Metro

House churches thrive in Beijing

By Wu Yiyao and Cui Xiaohuo (China Daily)
Updated: 2010-03-17 07:54
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 House churches thrive in Beijing

The choir of Shouwang church sing hymns during a Sunday service on March 14. Shouwang church is a house church in Haidian district, Beijing. Wang Jing / China Daily

 House churches thrive in Beijing

There are more than 50,000 Christians in Beijing and many prefer a house church for its smaller congregation size. Wang Jing / China Daily

Churchgoers drawn by smaller congregations and more relaxed approach of authorities

Beijing has a growing number of, and an increasingly open attitude toward, "house churches," according to members of these churches and experts on religion.

"House churches" refers to Christian churches other than those government-sanctioned, officially registered ones, which include the Three Self Patriot Movement, the China Christian Council and the Chinese Patriotic Catholic Association.

The increase in house churches is partly due to lack of space at official churches, according to Jacob Sun, a 38-year-old house churchgoer. Sun spoke on condition of being identified only by his surname and English first name, instead of his full Chinese name.

"Many of our practical needs, which are not satisfied at official churches, are well catered to at house churches," said Sun, who is also a philosophy professor at a university in Beijing.

He said he went to Three Self churches for five years after he was baptized in 1999, but then shifted to house churches for several reasons, the main one of which was overcrowding at the Three Self churches.

House churches thrive in Beijing

"Thousands of people gathered in the Three Self churches for Sunday service and sometimes you could barely hear anything," said Sun. "The congregation could hardly be considered intimate at that size."

There are more than 50,000 Christians and 17 Three Self churches in Beijing, roughly one church for every 3,000 Christian, according to a study on Chinese Christianity in 2008 by Duan Qi and Tang Xiaofeng, from the Institute of World Religions at the Chinese Academy of Social Sciences.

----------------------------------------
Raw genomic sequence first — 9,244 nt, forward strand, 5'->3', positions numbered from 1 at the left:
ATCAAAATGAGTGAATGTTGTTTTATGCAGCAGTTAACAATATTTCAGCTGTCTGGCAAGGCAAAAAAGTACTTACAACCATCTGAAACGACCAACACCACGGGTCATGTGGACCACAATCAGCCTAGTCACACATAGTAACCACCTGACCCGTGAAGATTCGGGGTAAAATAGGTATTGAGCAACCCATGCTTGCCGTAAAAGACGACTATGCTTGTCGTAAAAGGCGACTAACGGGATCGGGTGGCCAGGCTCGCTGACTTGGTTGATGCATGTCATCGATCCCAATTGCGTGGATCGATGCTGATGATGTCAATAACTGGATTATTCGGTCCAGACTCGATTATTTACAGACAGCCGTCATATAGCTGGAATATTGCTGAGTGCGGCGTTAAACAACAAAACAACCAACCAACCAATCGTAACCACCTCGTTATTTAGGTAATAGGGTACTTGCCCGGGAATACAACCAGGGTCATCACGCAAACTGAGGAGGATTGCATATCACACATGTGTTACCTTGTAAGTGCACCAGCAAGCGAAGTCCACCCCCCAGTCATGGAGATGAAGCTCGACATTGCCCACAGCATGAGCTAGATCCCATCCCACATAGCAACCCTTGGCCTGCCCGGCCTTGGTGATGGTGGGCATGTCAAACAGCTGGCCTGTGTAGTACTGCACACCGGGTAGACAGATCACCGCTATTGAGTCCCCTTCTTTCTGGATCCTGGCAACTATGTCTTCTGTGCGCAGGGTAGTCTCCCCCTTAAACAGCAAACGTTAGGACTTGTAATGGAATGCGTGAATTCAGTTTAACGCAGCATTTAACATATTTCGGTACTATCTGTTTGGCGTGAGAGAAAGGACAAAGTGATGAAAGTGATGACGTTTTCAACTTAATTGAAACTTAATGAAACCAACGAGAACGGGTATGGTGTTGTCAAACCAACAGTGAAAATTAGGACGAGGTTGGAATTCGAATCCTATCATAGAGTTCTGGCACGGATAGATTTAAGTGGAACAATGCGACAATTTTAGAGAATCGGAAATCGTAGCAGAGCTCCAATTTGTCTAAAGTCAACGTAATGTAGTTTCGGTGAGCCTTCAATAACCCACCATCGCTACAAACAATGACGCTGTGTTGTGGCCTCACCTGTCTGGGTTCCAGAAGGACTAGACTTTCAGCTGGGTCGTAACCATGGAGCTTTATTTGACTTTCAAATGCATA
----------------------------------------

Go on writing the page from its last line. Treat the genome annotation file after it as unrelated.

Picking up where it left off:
When the congregation size is smaller, as it is at most house churches, it is easier to develop a close rapport with fellow churchgoers, said Abel Li, a manager with a technology company in Zhongguancun. Li also spoke on condition of being identified only by his surname and English first name.

"My church's congregation of 300 members is ideal for me," said Li. "In a small congregation like this, I have more opportunities to communicate and build relationships with other churchgoers before and after services. We have also fellowships for people who have things such as occupations in common."

The other reason for the growing number of house churches could be a more tolerant approach by authorities, according to an academic who studies religion.

"The authorities have a much more open attitude toward discussion and debate on house churches," said Cao Zhongjian, an expert on religion in China at the China Academy of Social Sciences, in an annual report on China's religions in 2009.

This more open attitude has allowed some house churches to establish permanent venues. In the past many often had to continually shift location, jumping from office buildings to canteens to small apartments.

Li's house church will soon have a permanent location in a large apartment in an office building in Zhongguancun, Haidian district. The congregation raised 22 million yuan to buy it.

"We don't have to wander from one place to another, or crowd in a small apartment," Li said.

Many house churches do small things to foster a sense of community among congregation members and attract potential new members.

Lily Zhou, a 25-year-old fine arts student in Haidian district, said her house church's publication was a major factor that drew her to the church, which has a congregation of just 50, more than five years ago. Zhou also spoke on condition of being identified only by her surname and English first name.

The 120-page quarterly, which is available online, gives Zhou "a sense of belonging", she said.

"As a fine arts student I have to leave Beijing for painting and miss Sunday services from time to time, but I can always follow what is happening at the church and feel connected to other churchgoers through the publication," said Zhou.

Despite their growth house churches in Beijing continue to operate in a gray area.

"There is currently no law legitimizing house churches in China, but China's constitution and international convention allows freedom of religious belief" said Yang Fenggang, the director of the Center on Religion and Chinese Society at Purdue University in the US.

And although house churches may continue to increase in number in the capital and establish more permanent venues, they likely have a long way to go before receiving any kind of official approval, according to a worker at a Beijing Three Self church who spoke on condition of anonymity.

"Some house churches have already attempted to officially register with the authorities, but their applications were denied because their clergyman had not trained under Three Self system," said the worker.

(China Daily 03/17/2010 page28)